U.S. officials say they have seized dozens of domains linked to some of the world’s leading distributed-denial-of-service-for-hire websites. But TechCrunch found that several of the seized sites are still online.
In a press release on Wednesday, the U.S. Department of Justice announced the takedown of 48 domains associated with some of the world’s most popular DDoS booter platforms, according to the corresponding warrant. These services, often marketed as sites for bandwidth stress-testing networks, allow low-skilled individuals to carry out DDoS attacks designed to overwhelm websites and networks and force them offline.
The takedowns were carried out as part of a joint operation between the U.K.’s National Crime Agency, Dutch police and Europol, known as “Operation PowerOFF.”
The DOJ said these booter sites were involved in attacks against a wide array of victims in the U.S. and abroad, including educational institutions, government agencies and gaming platforms. Europol notes that one of the sites seized has been used to carry out more than 30 million attacks.
While many of the websites targeted by the operation now display a message stating they have been seized by the FBI, TechCrunch found that — at the time of writing — at least eight of the sites supposedly seized by U.S. prosecutors continue to load as normal. It’s unclear why these sites continue to load.
One of the DDoS booter sites allegedly seized by the DOJ, but which remains online. Image Credits: TechCrunch (screenshot).
Operation PowerOff also saw law enforcement officials arrest seven individuals who allegedly oversaw the DDoS booter services. In the U.S., criminal charges have been filed against six individuals: John M. Dobbs, Jeremiah Sam Evans, Angel Manuel Colon Jr., Shamar Shattock, Cory Anthony Palmer and Joshua Laing.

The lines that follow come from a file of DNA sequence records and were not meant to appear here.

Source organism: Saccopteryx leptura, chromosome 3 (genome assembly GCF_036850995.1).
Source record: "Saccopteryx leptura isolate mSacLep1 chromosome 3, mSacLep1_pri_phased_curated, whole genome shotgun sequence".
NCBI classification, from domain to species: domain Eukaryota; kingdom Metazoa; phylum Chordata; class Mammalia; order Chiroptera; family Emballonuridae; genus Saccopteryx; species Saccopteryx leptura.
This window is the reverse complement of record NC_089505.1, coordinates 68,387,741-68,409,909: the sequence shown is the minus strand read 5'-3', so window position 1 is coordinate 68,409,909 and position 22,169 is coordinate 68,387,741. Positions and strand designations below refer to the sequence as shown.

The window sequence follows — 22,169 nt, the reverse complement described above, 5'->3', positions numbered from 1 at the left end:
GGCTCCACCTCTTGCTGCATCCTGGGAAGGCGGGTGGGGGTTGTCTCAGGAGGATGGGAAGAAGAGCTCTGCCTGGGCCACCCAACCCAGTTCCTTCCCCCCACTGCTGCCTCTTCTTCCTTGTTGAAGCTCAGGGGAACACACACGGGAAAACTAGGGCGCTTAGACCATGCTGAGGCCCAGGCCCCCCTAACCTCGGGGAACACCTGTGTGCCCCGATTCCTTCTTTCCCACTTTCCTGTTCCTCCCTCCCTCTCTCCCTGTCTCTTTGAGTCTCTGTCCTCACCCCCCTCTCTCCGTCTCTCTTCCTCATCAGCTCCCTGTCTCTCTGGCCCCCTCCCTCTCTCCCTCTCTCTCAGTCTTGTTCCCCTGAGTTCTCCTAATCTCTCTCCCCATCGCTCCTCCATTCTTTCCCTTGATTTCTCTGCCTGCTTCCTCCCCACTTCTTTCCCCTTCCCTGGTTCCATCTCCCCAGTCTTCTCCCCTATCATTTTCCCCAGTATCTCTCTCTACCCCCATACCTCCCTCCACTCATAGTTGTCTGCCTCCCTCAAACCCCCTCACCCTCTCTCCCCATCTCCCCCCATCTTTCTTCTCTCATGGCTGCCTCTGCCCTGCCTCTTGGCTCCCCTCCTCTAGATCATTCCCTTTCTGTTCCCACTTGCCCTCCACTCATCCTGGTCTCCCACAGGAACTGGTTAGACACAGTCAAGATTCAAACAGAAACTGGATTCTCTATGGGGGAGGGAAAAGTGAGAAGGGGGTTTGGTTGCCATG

At the time of writing, the DDoS-for-hire service allegedly run by Laing remains online.
DOJ spokesperson Thom Mrozek told TechCrunch that there was a delay in getting the FBI splash-pages. “We are working with the registries to make this happen.” Mrozek said while some sites remain online, the sites are “no longer functioning” and cannot be used to launch attacks.
The U.K.’s NCA announced that it has also arrested an 18-year-old man in Devon, who is suspected of being an administrator of one of the seized sites. The NCA added that customer data from all of the DDoS booter sites was obtained and will be analyzed by law enforcement.
“Admins and users based in the UK will be visited by the National Crime Agency or police in the coming months,” the NCA warned.
Updated with remarks from the Justice Department.
FBI kicks some of the worst ‘DDoS for hire’ sites off the internet